Year 8, Day 6 - 1/6/16 - Movie #2,206
BEFORE: You might have noticed, all of my films this year have been released relatively recently, everything so far from 2013 or later. That trend's going to continue for another week, and I think it's largely because about one-third of the films left on my list are from 2013 or later. I didn't watch the films of 2014 during 2014, because I was busy watching the films of 2012 and 2013, and so on.
Sienna Miller carries over from "American Sniper".
THE PLOT: The Schultz brothers, the greatest U.S. Olympic Wrestling Champion
brothers in history, join Team Foxcatcher, led by multimillionaire John
E. du Pont, as they train for the 1988 games in Seoul - a union that
leads to unlikely circumstances.
AFTER: I'm not really seeing the appeal of this one, partially because it's such a slow build and a dark subject matter. No spoilers here, but if you're familiar with the true events behind this story, then you may spend the entire film wondering when that shoe is going to drop.
There are plot points that are also quite unclear here, by intention it seems. Maybe no one really knows what happened between rich wrestling sponsor du Pont and his intended Olympic protege, Mark Schultz - but that's a problem because the director may not have felt comfortable making a leap in logic if the complete facts were unavailable.
I guess it works as a character study of someone who was so rich that he felt he could get anything he wanted, and if he couldn't be a wrestler himself, he could live vicariously through the athletes he funded. Whether his interest in getting up close and personal with training wrestlers was misguided or something more sinister is (mostly) left up to the imagination, though close-ups of him grappling with Mark can certainly be viewed in a prurient manner, if one is so inclined.
What's clear is that Mark exhibits signs of being in an abusive relationship, even if the exact nature of that relationship is not completely clear. His brother, who joins the wrestling team at Foxcatcher later, is able to sense this, even if all of his questions about the relationship seem to go unanswered.
I also felt a little out of the loop, similar to how I sometimes feel watching a boxing movie, if a film about sports doesn't find a way to give me a little information about an athlete's moves, which I'm somehow supposed to understand. I sort of picked up on the fact that when du Pont was demonstrating some wrestling moves while his mother watched that those moves were quite basic, perhaps laughably so, but when the championship matches were displayed, I honestly don't know a winning move from a losing one. I could sort of pick it up from the context, like whether a wrestler was happy or defeated after the match, but a little information about the various holds and pins, the ways someone can win or lose a match, would have gone a long way.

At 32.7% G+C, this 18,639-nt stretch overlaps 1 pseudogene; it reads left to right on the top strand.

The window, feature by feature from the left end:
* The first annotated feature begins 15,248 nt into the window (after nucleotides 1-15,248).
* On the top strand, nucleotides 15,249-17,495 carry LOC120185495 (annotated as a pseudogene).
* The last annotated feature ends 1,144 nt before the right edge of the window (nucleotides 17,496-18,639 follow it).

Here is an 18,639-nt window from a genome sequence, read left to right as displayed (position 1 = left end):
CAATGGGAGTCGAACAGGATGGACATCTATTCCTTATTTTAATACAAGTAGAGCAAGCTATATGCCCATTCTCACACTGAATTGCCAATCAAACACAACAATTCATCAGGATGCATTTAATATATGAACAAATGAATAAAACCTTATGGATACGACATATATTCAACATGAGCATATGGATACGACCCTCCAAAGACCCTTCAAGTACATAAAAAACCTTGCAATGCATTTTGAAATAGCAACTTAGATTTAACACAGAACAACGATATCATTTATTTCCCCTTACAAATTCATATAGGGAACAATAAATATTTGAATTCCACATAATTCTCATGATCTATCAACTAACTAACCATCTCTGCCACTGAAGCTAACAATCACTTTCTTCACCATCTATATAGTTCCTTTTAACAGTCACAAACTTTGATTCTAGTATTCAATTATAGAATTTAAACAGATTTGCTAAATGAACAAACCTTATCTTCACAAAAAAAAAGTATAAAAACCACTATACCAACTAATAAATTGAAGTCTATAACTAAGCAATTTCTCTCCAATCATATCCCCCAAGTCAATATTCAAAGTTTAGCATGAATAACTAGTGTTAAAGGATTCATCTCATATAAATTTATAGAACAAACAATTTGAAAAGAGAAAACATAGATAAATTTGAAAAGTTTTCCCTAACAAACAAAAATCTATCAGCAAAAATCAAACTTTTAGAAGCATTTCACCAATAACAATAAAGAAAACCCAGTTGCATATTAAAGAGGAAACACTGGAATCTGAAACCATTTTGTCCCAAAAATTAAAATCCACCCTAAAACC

I was about to point out that both this film and "American Sniper" were Oscar nominees, but not for Best Picture. "Foxcatcher" didn't get a Best Picture nomination, and now I sort of understand why. But Carell was nominated for Best Actor, as was Bradley Cooper for "American Sniper" and neither won. Again, I now sort of understand why.
Also starring Steve Carell (last seen in "The Way Way Back"), Channing Tatum (last heard in "The Book of Life"), Mark Ruffalo (last seen in "In the Cut"), Vanessa Redgrave (last seen in "The Butler"), Anthony Michael Hall (last seen in "Happy Accidents"), Guy Boyd (last seen in "Pacific Heights"), Lee Perkins, Francis J. Murphy III, with cameos from Brock Lesnar and the real Mark Schultz.
RATING: 4 out of 10 towels